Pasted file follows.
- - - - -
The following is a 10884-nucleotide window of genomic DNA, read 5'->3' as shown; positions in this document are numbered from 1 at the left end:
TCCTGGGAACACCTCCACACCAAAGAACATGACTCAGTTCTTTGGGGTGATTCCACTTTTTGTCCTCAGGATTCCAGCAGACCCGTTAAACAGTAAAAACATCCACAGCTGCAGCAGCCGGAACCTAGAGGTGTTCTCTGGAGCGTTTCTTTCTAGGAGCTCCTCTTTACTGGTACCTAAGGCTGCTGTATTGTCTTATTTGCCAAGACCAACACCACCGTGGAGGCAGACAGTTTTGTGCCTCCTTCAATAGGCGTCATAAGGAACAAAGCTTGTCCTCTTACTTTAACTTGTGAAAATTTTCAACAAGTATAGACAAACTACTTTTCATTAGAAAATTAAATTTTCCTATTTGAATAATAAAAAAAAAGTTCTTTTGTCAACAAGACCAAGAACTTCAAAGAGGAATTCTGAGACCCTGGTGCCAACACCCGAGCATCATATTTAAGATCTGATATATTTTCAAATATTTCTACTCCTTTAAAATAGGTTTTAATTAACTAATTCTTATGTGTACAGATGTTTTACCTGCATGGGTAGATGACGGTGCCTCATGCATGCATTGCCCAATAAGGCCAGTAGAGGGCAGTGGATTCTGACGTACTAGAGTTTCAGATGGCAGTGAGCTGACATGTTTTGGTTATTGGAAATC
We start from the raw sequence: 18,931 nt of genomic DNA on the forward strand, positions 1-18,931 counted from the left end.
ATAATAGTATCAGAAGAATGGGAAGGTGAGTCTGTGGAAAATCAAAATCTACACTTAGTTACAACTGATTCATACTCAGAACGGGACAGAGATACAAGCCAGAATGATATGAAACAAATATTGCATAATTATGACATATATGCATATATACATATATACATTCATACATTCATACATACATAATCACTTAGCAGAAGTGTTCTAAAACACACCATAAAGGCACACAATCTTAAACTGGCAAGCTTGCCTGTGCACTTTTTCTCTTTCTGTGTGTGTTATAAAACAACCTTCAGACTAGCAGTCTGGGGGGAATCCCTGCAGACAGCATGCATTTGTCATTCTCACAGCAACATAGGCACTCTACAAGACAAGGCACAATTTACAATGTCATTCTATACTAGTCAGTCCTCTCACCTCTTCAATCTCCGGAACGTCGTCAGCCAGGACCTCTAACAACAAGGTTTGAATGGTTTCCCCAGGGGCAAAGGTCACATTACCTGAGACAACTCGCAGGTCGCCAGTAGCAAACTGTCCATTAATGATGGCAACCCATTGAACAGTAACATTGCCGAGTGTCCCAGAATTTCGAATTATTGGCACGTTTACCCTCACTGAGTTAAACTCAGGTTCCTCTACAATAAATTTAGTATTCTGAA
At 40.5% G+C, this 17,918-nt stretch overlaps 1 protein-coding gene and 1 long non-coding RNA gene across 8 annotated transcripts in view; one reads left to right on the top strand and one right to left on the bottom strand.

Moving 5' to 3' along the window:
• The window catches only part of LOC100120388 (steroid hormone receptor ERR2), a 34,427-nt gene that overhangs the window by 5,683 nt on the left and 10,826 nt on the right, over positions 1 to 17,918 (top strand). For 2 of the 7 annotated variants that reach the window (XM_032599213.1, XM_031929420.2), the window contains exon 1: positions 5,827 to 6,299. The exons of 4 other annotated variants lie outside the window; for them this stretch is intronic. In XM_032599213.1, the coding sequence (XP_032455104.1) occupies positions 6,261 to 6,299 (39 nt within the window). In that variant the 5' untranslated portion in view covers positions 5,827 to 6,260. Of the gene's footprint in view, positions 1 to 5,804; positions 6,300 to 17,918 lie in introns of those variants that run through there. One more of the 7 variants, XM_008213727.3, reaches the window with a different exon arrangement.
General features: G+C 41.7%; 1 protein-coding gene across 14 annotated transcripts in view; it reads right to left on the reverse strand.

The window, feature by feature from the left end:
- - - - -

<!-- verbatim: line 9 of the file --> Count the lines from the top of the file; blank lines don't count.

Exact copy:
The window, feature by feature from the left end: